These circumstances forced me out of my comfort zone, and I ventured into teaching. It was through my work with student nurses that I developed a fictional therapy program. I would prescribe stories or films (Fiction-on-Prescription) to the student nurses and ask them to watch or read mindfully and write mental state assessments on the characters prior to presenting them back to the group.
This achieved two main objectives.
Firstly, it allowed them space to reflect and relax, as the placements on the ward—on top of their studies—were often taxing. Hearing trauma stories in mental health requires clinicians to be vigilant in their own self-care practices. To try and stay mentally healthy themselves, this activity gave them downtime to retreat and repair. It also allowed them to develop their critical thinking skills and clinical judgment.
The discussions were fun and filled with opportunities for the students to learn from each other and challenge one another’s assessments. I also enjoyed hearing how they’d describe characters as played by superstars like Leonardo DiCaprio.
These sessions received excellent feedback, and after two and a half years, I made the decision to start my own “Bibliotherapy” and “Fictional Therapy” practice.
My husband thought I’d been reading too much fiction and did try to talk me up from the rabbit hole as he hadn’t heard of bibliotherapy before.
I soon learned that he was in the majority.
A brief history of bibliotherapy.
Bibliotherapy (also referred to as book and poetry therapy or therapeutic storytelling) is a creative arts modality that involves engaging with books in their many forms with the purpose of healing. It allows the reader to identify with subject matters, characters, narratives, and context and explore their feelings in relation to this therapeutic content.
Bibliotherapy is actually an old concept and can be traced back to ancient Greek times. It has been widely used with battle-injured personnel, undergoing treatment and end-of-life care during world wars. Its use has been praised in many settings, including hospitals, schools, and prisons.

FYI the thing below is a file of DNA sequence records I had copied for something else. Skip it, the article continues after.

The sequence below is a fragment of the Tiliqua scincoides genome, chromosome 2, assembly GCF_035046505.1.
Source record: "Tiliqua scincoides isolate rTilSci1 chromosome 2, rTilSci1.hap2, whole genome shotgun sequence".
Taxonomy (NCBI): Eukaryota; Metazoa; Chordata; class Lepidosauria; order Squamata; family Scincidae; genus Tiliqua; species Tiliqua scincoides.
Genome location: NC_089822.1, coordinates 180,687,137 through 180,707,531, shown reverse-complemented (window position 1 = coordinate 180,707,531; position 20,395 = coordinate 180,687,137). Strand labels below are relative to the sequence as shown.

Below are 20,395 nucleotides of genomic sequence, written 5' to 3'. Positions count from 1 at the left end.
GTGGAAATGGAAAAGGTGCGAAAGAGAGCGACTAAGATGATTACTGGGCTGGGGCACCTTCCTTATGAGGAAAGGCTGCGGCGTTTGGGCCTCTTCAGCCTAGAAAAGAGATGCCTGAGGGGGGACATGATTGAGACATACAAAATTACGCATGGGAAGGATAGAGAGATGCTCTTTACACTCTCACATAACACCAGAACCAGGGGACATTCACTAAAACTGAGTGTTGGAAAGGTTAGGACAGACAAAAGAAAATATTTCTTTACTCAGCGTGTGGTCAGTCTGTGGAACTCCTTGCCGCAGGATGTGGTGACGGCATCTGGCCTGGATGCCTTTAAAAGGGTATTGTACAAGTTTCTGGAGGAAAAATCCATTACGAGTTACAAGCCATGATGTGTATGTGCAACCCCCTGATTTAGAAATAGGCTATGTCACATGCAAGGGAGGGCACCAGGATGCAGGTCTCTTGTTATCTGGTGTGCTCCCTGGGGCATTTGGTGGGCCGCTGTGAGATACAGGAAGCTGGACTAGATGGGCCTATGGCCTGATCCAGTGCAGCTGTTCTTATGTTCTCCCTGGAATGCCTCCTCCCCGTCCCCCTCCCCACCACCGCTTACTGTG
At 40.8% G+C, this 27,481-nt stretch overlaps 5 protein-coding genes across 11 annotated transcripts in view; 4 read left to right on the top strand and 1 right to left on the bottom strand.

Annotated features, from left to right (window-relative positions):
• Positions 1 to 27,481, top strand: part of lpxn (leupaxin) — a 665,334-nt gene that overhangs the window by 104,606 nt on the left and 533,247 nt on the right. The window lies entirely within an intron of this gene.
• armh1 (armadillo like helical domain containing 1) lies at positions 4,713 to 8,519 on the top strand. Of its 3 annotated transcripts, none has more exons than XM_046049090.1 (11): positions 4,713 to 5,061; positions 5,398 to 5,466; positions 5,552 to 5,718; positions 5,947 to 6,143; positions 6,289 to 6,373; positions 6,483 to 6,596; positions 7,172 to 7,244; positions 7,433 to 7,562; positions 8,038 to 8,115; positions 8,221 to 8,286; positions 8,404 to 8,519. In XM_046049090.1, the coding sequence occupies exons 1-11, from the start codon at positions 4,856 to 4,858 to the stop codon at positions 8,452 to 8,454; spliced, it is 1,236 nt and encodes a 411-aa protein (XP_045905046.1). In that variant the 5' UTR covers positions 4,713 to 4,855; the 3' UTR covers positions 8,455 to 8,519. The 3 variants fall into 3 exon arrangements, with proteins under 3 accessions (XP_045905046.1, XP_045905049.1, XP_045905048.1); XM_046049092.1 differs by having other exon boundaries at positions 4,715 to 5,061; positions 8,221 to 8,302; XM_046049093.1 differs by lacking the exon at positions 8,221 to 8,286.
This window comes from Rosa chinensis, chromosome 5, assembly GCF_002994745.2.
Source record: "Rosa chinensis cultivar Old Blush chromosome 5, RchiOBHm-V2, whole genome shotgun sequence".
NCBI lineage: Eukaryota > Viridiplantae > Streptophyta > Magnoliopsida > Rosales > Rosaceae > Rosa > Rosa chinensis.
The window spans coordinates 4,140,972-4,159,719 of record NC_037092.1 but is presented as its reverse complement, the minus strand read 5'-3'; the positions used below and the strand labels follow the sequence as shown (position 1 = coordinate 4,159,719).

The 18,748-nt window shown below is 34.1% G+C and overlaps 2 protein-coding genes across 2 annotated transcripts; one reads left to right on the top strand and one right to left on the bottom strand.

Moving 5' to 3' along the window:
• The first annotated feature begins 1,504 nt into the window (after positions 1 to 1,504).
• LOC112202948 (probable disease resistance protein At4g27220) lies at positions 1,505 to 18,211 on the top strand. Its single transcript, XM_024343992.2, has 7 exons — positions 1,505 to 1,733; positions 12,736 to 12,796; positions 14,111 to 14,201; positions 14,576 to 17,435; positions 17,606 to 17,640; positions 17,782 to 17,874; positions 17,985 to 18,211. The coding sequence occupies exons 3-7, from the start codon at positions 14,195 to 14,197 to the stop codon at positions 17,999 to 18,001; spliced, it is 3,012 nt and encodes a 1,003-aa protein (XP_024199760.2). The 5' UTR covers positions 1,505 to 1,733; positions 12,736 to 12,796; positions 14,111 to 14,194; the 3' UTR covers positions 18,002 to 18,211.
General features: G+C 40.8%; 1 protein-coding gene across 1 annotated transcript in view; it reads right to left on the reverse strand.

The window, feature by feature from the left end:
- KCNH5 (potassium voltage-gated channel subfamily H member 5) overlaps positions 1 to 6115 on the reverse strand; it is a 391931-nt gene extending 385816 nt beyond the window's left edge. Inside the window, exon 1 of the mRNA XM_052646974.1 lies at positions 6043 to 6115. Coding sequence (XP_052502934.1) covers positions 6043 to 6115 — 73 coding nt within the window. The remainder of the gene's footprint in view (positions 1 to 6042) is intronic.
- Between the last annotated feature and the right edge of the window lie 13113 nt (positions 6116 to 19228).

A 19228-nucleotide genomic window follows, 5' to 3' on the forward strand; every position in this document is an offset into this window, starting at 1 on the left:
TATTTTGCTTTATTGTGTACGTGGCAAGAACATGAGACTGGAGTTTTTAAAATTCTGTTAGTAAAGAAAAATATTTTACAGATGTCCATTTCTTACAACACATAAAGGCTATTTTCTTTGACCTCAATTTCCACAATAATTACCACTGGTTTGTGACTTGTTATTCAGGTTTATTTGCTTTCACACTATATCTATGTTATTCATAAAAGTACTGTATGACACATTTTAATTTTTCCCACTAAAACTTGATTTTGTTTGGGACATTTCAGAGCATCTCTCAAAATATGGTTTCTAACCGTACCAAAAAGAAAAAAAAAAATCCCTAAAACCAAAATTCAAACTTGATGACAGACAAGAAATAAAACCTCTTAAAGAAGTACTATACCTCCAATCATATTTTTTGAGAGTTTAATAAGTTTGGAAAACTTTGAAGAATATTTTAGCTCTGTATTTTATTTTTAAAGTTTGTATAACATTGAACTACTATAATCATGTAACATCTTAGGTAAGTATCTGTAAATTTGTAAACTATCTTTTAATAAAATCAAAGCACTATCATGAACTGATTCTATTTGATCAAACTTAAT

Fictional therapy is a multi-faceted therapeutic intervention that was born through my personal and professional practice.
It incorporates principles from a selection of therapeutic interventions that I have found to be useful over the past 22 years and uses the unique and powerful medium of fiction. It entails engaging with the prescribed book or movie and identifying with the characters and themes.
From here, the therapeutic process starts. We work together as a duo or in groups to discuss the lessons from the material and apply these lessons to our own reality. It’s a lovely way to tackle tough topics, ingrained schemas, habits, and beliefs without being overly confronting.
We tackle our own issues and concerns through the medium of fiction.
Book, film, poetry, art, and writing therapy.
We all know that little grows in the comfort zone, and we can easily get stuck doing the same old things. Connecting to something new can create positive outcomes all on its own.
I adore watching people—who have told me they are “useless” at drawing or “rubbish” at poetry—demonstrate that they are actually rather brilliant.
I believe now, more than ever, that we need hope—hope for a compelling future and a stable and healthy present.
Books and movies are my therapeutic modalities, and they are readily available to most of us. Now seems to be the ideal opportunity to take everyday activities and engage in them in a mindful and meaningful manner so we can reap the therapeutic benefits.
As the COVID-19 pandemic continues to affect all of us, we can learn, escape, and grow through literature and film. We probably have the ideal therapist sitting on our bookshelf, hidden beneath a pretty cover and fancy title.
My overall mission at Alice and The Alchemist is to help curate happier and healthier life chapters through the beautiful medium of story.